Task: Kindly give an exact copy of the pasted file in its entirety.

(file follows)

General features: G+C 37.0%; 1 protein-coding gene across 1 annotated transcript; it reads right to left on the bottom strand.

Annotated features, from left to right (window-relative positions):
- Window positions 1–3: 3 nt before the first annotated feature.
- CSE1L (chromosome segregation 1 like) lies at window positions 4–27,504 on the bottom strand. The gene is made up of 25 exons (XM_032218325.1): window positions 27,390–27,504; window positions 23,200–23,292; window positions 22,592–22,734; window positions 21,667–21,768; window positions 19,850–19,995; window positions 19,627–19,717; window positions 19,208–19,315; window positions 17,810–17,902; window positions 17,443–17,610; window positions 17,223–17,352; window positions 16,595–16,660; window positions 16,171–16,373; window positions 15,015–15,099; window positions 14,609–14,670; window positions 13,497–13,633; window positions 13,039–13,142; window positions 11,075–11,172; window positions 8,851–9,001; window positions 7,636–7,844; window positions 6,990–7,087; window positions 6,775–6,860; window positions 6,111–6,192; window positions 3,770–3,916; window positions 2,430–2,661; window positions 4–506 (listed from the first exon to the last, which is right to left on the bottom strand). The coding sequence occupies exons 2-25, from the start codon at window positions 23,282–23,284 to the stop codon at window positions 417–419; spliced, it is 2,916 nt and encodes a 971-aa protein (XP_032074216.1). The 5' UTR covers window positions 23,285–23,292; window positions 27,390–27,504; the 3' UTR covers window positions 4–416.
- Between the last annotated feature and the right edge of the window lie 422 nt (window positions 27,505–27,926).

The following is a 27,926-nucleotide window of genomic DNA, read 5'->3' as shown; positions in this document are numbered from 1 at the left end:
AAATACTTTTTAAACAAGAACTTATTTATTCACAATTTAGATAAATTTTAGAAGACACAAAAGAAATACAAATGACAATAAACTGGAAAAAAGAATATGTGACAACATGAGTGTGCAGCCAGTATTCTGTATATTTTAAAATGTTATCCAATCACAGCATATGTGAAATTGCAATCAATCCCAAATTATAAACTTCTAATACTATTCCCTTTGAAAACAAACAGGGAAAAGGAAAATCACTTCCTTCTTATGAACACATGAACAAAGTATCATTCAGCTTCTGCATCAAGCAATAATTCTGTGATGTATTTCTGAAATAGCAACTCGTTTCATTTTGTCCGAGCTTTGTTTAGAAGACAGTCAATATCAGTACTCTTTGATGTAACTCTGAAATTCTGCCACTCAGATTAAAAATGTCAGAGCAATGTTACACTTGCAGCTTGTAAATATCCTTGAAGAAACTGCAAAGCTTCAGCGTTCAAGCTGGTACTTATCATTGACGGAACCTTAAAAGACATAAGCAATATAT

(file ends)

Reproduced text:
General features: G+C 37.0%; 1 protein-coding gene across 1 annotated transcript; it reads right to left on the bottom strand.

Annotated features, from left to right (window-relative positions):
- Window positions 1–3: 3 nt before the first annotated feature.
- CSE1L (chromosome segregation 1 like) lies at window positions 4–27,504 on the bottom strand. The gene is made up of 25 exons (XM_032218325.1): window positions 27,390–27,504; window positions 23,200–23,292; window positions 22,592–22,734; window positions 21,667–21,768; window positions 19,850–19,995; window positions 19,627–19,717; window positions 19,208–19,315; window positions 17,810–17,902; window positions 17,443–17,610; window positions 17,223–17,352; window positions 16,595–16,660; window positions 16,171–16,373; window positions 15,015–15,099; window positions 14,609–14,670; window positions 13,497–13,633; window positions 13,039–13,142; window positions 11,075–11,172; window positions 8,851–9,001; window positions 7,636–7,844; window positions 6,990–7,087; window positions 6,775–6,860; window positions 6,111–6,192; window positions 3,770–3,916; window positions 2,430–2,661; window positions 4–506 (listed from the first exon to the last, which is right to left on the bottom strand). The coding sequence occupies exons 2-25, from the start codon at window positions 23,282–23,284 to the stop codon at window positions 417–419; spliced, it is 2,916 nt and encodes a 971-aa protein (XP_032074216.1). The 5' UTR covers window positions 23,285–23,292; window positions 27,390–27,504; the 3' UTR covers window positions 4–416.
- Between the last annotated feature and the right edge of the window lie 422 nt (window positions 27,505–27,926).

The following is a 27,926-nucleotide window of genomic DNA, read 5'->3' as shown; positions in this document are numbered from 1 at the left end:
AAATACTTTTTAAACAAGAACTTATTTATTCACAATTTAGATAAATTTTAGAAGACACAAAAGAAATACAAATGACAATAAACTGGAAAAAAGAATATGTGACAACATGAGTGTGCAGCCAGTATTCTGTATATTTTAAAATGTTATCCAATCACAGCATATGTGAAATTGCAATCAATCCCAAATTATAAACTTCTAATACTATTCCCTTTGAAAACAAACAGGGAAAAGGAAAATCACTTCCTTCTTATGAACACATGAACAAAGTATCATTCAGCTTCTGCATCAAGCAATAATTCTGTGATGTATTTCTGAAATAGCAACTCGTTTCATTTTGTCCGAGCTTTGTTTAGAAGACAGTCAATATCAGTACTCTTTGATGTAACTCTGAAATTCTGCCACTCAGATTAAAAATGTCAGAGCAATGTTACACTTGCAGCTTGTAAATATCCTTGAAGAAACTGCAAAGCTTCAGCGTTCAAGCTGGTACTTATCATTGACGGAACCTTAAAAGACATAAGCAATATAT